This piece is a brief excerpt from Brian Doyle‘s book “The Plover“.  Doyle offers the reader a description of the neverending ebb and flow of life in the Pacific Ocean and human hunger for a ‘story’.

Featured image: Big Island, Hawaii via Unsplash

Consider, for a moment, the Pacific Ocean not as a vast waterway, not as a capacious basin for liquid salinity and the uncountable beings therein, nor as a scatter of islands still to this day delightfully not fully and accurately counted, but as a country in and of itself, dressed in bluer clothes than the other illusory entities we call countries, that word being mere epithet and label at best, and occasion and excuse for murder at worst; rather consider the Pacific a tidal continent, some ten thousand miles long and ten thousand miles wide, bordered by ice at its head and feet, by streaming Peru and Palau at its waist; on this continent are the deepest caves, the highest mountains, the loneliest prospects, the emptiest aspects, the densest populations, the most unmarked graves, the least imprint of the greedy primary ape; in this continent are dissolved beings beyond count, their shells and ships and fins and grins; so that the continent, ever in motion, drinks the dead as it sprouts new life; the intimacy of this closer and blunt and naked in Pacifica than anywhere else, by volume; volume being an apt and suitable word to apply to that which is finally neither ocean nor continent but story always in flow, narrative that never pauses, endless ebb and flow, wax and wane, a book with no beginning and no end; from it emerged the first fundament and unto it shall return the shatter of the world that was, the stretch between a page or two of the unimaginable story; but while we are on this page we set forth on journeys, on it and in it, steering by the stars, hoping for something we cannot explain; for thousands of years we said gold and food and land and power and freedom and knowledge and none of those were true even as all were true, as shallow waters; we sail on it and in it because we are starving for story, our greatest hunger, our greatest terror; and we love most what we must have but can never have; and so on we go, west and then west.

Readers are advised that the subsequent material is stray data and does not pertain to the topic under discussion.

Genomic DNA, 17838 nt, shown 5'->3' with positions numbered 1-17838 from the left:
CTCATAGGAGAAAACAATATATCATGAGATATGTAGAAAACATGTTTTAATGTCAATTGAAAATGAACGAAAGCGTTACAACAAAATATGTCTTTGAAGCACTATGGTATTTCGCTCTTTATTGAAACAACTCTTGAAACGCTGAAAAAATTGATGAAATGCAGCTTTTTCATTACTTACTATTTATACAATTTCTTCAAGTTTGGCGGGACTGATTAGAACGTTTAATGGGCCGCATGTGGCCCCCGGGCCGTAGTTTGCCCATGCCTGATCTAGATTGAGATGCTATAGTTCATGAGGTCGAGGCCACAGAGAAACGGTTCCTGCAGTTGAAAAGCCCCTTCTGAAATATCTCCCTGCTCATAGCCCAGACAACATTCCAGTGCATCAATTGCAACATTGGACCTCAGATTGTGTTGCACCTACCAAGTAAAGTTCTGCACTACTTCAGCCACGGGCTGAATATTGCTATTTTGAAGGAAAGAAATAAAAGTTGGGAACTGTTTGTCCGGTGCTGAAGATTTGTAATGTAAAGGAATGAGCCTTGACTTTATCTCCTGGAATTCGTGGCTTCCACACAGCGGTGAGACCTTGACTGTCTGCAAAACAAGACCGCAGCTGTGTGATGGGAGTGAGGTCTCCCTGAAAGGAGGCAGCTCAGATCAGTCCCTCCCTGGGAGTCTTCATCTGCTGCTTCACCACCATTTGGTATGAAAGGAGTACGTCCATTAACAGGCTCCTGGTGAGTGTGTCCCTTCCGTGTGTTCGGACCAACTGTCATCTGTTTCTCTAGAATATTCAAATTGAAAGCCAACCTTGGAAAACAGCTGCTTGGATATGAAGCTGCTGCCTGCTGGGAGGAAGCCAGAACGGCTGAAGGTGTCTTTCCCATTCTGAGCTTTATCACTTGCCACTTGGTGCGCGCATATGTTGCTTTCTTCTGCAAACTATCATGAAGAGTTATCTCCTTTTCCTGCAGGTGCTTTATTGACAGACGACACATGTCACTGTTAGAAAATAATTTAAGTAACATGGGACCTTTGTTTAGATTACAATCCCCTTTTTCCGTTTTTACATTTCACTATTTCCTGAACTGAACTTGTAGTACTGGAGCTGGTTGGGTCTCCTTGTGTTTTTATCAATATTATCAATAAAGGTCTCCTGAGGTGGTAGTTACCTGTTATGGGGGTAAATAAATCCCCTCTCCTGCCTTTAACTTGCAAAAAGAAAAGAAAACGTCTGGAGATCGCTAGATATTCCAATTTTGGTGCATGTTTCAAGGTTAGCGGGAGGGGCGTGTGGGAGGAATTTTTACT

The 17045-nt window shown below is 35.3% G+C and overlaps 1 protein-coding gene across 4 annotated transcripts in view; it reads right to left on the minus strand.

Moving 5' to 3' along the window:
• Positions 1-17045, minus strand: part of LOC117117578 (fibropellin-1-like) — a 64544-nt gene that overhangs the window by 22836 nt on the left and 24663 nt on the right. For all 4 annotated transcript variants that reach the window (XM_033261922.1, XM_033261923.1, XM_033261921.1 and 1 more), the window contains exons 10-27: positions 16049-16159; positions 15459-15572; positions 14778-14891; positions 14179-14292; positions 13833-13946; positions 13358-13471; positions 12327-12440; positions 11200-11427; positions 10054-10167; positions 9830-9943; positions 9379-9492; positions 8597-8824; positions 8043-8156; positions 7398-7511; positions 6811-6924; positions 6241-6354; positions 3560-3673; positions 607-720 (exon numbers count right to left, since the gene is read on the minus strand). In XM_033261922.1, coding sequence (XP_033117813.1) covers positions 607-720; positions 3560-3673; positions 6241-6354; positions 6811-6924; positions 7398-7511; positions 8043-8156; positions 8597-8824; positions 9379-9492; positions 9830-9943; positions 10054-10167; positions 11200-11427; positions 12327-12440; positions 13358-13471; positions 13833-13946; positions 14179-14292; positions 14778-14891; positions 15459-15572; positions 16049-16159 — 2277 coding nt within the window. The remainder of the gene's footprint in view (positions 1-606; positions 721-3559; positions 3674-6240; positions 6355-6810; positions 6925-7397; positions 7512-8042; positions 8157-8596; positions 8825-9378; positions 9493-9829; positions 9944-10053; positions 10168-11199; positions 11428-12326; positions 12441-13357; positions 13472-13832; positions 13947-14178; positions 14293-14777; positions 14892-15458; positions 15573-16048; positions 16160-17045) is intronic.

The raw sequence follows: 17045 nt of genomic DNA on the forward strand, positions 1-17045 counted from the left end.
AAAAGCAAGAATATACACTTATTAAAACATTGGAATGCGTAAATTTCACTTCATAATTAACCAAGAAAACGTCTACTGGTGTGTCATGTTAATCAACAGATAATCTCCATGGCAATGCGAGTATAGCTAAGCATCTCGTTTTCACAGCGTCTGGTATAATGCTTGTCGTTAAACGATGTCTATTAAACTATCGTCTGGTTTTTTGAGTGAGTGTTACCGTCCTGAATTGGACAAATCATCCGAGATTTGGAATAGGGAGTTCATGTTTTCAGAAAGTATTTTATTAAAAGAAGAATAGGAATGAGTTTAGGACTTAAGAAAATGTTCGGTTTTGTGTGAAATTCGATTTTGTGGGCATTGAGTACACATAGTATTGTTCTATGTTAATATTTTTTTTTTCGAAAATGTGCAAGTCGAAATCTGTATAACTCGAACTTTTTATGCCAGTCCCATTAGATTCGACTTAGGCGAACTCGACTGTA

You can find and/or buy a copy of the book “The Plover” here:


Leave a Reply

Your email address will not be published. Required fields are marked *